January 21, 2011 in Nation/World

Wal-Mart to limit sugar, salt

Retailer pledges healthier options in packaged foods
Katherine Skiba Chicago Tribune
Associated Press photo

Michelle Obama helped Wal-Mart announce its plan to sell healthier, more affordable food.
(Full-size photo)

WASHINGTON – Wal-Mart Stores Inc., the nation’s largest retailer and grocer, plans to launch an aggressive initiative to make its food products healthier and its healthy foods cheaper.

In a low-income section of the capital, first lady Michelle Obama joined Wal-Mart executives Thursday as the retail behemoth unveiled its “Nutrition Charter,” a five-part program that will:

• Reformulate thousands of its private-label packaged food items by 2015 so the products contain less sodium and sugar and no partially hydrogenated fats and oils.

• Make healthy choices more affordable, saving U.S. customers about $1 billion a year on fresh fruits and vegetables. Officials said Wal-Mart will do this through a variety of sourcing, pricing, transportation and logistics initiatives. It also plans to cut or eliminate the “price premium” on items containing less sodium, sugar and fats.

• Develop criteria for a simple “front-of-package” seal so consumers may identify healthier options, such as whole-grain cereal, whole-wheat pasta or unsweetened canned fruit.

• Build stores in underserved areas in urban and rural America.

• Step up charitable giving to programs that educate consumers about healthier foods.

Almost a year ago, Obama launched “Let’s Move,” a campaign to end childhood obesity within a generation. Wal-Mart officials said Obama was the “catalyst” for the nutrition charter.

“No family should have to choose between food that is healthier for them and food they can afford,” Bill Simon, chief executive of U.S. stores for the Bentonville, Ark.-based company, said in making the announcement.

The retail giant joins a host of packaged food companies’ efforts to cut sodium, sugar and trans fats. Bumble Bee Foods, General Mills Inc., Campbell Soup Co., PepsiCo Inc. and Kraft Foods Inc. all announced sodium reductions to their products last year.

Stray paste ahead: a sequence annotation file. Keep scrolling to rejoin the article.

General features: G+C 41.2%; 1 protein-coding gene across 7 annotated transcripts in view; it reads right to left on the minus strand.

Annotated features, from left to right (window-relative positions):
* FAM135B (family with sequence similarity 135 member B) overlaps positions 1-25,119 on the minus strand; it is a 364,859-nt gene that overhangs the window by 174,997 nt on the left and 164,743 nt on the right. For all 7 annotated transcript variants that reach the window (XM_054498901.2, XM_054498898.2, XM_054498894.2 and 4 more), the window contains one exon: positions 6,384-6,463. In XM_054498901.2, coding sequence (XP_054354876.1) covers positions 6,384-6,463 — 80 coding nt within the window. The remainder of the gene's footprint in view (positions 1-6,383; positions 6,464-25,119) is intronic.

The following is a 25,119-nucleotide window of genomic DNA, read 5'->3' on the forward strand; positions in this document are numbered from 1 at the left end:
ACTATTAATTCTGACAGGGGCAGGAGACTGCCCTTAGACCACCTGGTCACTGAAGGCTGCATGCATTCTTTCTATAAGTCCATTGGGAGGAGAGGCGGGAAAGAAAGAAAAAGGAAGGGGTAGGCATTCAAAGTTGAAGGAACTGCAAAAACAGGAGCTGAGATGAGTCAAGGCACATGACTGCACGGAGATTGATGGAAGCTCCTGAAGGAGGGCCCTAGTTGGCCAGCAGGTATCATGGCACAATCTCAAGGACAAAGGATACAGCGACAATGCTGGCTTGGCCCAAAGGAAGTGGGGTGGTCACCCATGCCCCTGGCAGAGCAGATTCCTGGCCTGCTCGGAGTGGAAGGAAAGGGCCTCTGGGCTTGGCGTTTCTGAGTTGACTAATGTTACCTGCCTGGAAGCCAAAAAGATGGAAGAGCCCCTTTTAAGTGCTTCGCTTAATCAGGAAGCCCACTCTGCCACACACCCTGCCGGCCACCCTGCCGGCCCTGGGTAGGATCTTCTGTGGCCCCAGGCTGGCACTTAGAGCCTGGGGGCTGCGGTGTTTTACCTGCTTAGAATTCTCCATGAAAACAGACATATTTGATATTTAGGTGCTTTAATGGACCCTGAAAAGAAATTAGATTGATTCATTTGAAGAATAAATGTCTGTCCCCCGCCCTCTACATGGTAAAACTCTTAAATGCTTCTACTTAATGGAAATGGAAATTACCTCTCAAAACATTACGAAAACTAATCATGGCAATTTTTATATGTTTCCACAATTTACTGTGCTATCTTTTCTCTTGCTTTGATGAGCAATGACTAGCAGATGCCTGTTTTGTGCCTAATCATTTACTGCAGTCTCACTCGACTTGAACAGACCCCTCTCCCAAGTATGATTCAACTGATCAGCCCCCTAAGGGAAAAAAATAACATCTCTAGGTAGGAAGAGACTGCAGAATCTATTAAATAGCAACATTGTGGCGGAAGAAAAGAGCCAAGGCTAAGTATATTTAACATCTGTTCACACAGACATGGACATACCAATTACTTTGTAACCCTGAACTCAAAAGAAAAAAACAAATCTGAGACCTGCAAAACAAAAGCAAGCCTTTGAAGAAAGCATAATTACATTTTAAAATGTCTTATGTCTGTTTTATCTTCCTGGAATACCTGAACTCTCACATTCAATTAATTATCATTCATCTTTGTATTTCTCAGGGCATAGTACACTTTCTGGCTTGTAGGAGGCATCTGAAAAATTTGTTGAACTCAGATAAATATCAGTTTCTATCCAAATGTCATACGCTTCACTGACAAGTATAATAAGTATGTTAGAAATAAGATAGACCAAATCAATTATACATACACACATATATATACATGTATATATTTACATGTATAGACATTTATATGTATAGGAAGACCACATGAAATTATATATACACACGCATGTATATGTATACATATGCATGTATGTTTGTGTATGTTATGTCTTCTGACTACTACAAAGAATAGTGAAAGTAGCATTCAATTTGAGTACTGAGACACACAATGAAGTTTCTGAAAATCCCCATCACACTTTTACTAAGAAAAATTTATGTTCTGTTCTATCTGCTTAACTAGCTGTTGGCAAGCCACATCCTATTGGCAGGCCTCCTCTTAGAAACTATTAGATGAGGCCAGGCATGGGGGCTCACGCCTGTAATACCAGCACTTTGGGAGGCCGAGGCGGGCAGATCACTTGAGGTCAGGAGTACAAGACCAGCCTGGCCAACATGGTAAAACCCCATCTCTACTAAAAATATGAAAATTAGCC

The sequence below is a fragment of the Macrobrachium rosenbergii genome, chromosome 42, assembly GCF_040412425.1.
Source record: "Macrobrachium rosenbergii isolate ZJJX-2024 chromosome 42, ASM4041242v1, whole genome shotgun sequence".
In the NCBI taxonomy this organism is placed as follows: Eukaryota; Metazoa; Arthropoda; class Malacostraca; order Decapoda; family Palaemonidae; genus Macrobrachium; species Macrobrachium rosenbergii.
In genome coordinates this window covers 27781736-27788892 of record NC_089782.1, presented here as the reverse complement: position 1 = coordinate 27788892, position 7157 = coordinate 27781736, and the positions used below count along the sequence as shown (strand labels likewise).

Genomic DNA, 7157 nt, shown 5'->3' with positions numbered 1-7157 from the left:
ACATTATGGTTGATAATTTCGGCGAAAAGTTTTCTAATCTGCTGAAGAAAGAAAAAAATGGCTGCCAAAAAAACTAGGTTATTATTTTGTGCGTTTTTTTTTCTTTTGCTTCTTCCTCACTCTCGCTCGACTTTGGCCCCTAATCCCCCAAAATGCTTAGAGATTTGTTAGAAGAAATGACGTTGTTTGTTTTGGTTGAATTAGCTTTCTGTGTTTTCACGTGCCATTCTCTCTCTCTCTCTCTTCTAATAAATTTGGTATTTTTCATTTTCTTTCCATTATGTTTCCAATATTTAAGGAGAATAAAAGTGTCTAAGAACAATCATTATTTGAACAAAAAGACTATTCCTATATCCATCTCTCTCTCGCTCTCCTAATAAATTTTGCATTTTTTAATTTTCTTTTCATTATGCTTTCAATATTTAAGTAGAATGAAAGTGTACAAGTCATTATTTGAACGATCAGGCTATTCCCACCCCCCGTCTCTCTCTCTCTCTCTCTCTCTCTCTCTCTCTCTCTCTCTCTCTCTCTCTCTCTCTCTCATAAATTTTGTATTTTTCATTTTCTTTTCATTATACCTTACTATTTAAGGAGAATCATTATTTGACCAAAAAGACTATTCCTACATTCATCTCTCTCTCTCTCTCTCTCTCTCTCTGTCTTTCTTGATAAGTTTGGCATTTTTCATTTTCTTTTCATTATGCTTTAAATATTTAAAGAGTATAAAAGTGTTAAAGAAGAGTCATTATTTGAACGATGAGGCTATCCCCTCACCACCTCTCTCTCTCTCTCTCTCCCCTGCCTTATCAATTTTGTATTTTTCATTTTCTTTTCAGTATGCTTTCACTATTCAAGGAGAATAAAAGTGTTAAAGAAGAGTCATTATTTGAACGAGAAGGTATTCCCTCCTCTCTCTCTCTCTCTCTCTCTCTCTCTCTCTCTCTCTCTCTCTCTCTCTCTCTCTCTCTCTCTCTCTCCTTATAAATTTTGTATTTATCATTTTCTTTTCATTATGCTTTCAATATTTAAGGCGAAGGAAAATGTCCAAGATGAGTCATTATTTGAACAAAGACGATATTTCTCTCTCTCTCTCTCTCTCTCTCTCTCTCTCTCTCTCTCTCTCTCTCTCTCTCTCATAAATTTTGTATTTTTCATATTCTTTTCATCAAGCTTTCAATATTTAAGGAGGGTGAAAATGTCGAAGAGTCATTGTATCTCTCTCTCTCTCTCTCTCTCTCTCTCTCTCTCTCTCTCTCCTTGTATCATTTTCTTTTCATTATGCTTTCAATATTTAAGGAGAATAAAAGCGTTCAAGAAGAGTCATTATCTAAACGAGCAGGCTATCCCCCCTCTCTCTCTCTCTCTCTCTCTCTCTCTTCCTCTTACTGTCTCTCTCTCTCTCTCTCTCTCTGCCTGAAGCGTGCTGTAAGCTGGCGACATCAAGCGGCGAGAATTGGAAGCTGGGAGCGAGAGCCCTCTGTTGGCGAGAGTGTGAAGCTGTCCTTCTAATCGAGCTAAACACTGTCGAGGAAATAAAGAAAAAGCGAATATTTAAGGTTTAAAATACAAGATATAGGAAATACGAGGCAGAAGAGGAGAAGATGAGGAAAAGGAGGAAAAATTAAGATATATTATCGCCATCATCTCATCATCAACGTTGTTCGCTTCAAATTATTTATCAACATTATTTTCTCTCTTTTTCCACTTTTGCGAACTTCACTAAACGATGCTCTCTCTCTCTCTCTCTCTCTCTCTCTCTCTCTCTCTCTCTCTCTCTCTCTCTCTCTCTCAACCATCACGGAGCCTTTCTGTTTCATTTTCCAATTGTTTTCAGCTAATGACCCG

Wal-Mart’s size, however, gives it unique power to shape what people eat. The grocery business of the nation’s largest retailer accounts for about 15 percent of the industry in the U.S. and is nearly twice the size of No. 2 competitor Kroger.

Wal-Mart has more than 8,700 stores and restaurants under 59 different names in 15 countries, the company said. It has more than 2 million employees worldwide. In the fiscal year ending Jan. 31, 2010, its global sales were $405 billion, the company said.

“This is a game changer,” said Michael Hicks, associate professor of economics at Ball State University and author of a book on Wal-Mart’s economic impact. “If Wal-Mart could reduce the prices on healthy food and provide access to them in more places, you could have a measurable effect on incidences of diabetes and heart-related ailments.”

The initiative, Obama said, has the “potential to transform the marketplace and to help American families put healthier food on their tables every single day.”

Company officials said the reformulations would apply to its “Great Value” private brand and that they would collaborate with suppliers to reformulate other national brands in the same categories.

Specifically, they said, by 2015 the company would cut added sugars by 10 percent and sodium by 25 percent in key categories of food products and eliminate industrial trans fats in packaged-food items.

The reduction in sugars would affect products including fruit drinks, canned fruit and grain products; the cut in sodium would affect products such as lunch meats, potato chips and canned pasta.

Wal-Mart officials said if the planned reformulations were adopted by the entire grocery industry, U.S. adults would consume about 47 million fewer pounds of sodium annually – equal to the entire yearly sodium intake of every person in Chicago, Los Angeles and New York City.

Recently Wal-Mart has positioned itself as a leader on such issues as affordable prescriptions and eco-friendly retailing, showing that the company is taking an increasingly long-term view of its business, said David Schick, an analyst at Stifel Nicolaus & Co.

“I think the Wal-Mart of the last three years shows they think about being ahead of trends,” he said. “Wal-Mart is starting to feel more comfortable and has a more integrated playbook between the social message and the economic message.”

Associated Press and the Los Angeles Times contributed to this report.

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